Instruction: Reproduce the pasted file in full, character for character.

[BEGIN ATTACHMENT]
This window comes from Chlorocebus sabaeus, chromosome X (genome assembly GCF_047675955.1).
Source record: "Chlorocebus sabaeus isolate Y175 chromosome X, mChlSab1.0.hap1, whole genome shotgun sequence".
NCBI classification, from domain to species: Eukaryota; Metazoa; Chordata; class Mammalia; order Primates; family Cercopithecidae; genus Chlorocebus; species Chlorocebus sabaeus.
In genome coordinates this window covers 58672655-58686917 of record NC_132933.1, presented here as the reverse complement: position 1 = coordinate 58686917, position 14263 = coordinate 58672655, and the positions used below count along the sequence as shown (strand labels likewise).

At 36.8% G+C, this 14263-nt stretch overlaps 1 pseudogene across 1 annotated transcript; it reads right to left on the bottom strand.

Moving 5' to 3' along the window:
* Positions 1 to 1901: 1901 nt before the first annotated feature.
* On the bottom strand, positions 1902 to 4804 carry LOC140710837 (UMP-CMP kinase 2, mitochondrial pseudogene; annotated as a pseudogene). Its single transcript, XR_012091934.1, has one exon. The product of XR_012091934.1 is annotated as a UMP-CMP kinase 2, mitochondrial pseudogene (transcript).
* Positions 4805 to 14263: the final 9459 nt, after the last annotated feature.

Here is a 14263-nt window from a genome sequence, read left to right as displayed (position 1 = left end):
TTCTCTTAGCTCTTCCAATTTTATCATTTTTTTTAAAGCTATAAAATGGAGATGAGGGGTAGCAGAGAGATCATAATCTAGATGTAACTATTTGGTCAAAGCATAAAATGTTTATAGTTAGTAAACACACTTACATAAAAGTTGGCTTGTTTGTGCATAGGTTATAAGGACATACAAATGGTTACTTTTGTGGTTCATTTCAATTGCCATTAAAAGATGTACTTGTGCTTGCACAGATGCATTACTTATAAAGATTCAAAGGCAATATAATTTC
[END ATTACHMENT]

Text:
This window comes from Chlorocebus sabaeus, chromosome X (genome assembly GCF_047675955.1).
Source record: "Chlorocebus sabaeus isolate Y175 chromosome X, mChlSab1.0.hap1, whole genome shotgun sequence".
NCBI classification, from domain to species: Eukaryota; Metazoa; Chordata; class Mammalia; order Primates; family Cercopithecidae; genus Chlorocebus; species Chlorocebus sabaeus.
In genome coordinates this window covers 58672655-58686917 of record NC_132933.1, presented here as the reverse complement: position 1 = coordinate 58686917, position 14263 = coordinate 58672655, and the positions used below count along the sequence as shown (strand labels likewise).

At 36.8% G+C, this 14263-nt stretch overlaps 1 pseudogene across 1 annotated transcript; it reads right to left on the bottom strand.

Moving 5' to 3' along the window:
* Positions 1 to 1901: 1901 nt before the first annotated feature.
* On the bottom strand, positions 1902 to 4804 carry LOC140710837 (UMP-CMP kinase 2, mitochondrial pseudogene; annotated as a pseudogene). Its single transcript, XR_012091934.1, has one exon. The product of XR_012091934.1 is annotated as a UMP-CMP kinase 2, mitochondrial pseudogene (transcript).
* Positions 4805 to 14263: the final 9459 nt, after the last annotated feature.

Here is a 14263-nt window from a genome sequence, read left to right as displayed (position 1 = left end):
TTCTCTTAGCTCTTCCAATTTTATCATTTTTTTTAAAGCTATAAAATGGAGATGAGGGGTAGCAGAGAGATCATAATCTAGATGTAACTATTTGGTCAAAGCATAAAATGTTTATAGTTAGTAAACACACTTACATAAAAGTTGGCTTGTTTGTGCATAGGTTATAAGGACATACAAATGGTTACTTTTGTGGTTCATTTCAATTGCCATTAAAAGATGTACTTGTGCTTGCACAGATGCATTACTTATAAAGATTCAAAGGCAATATAATTTC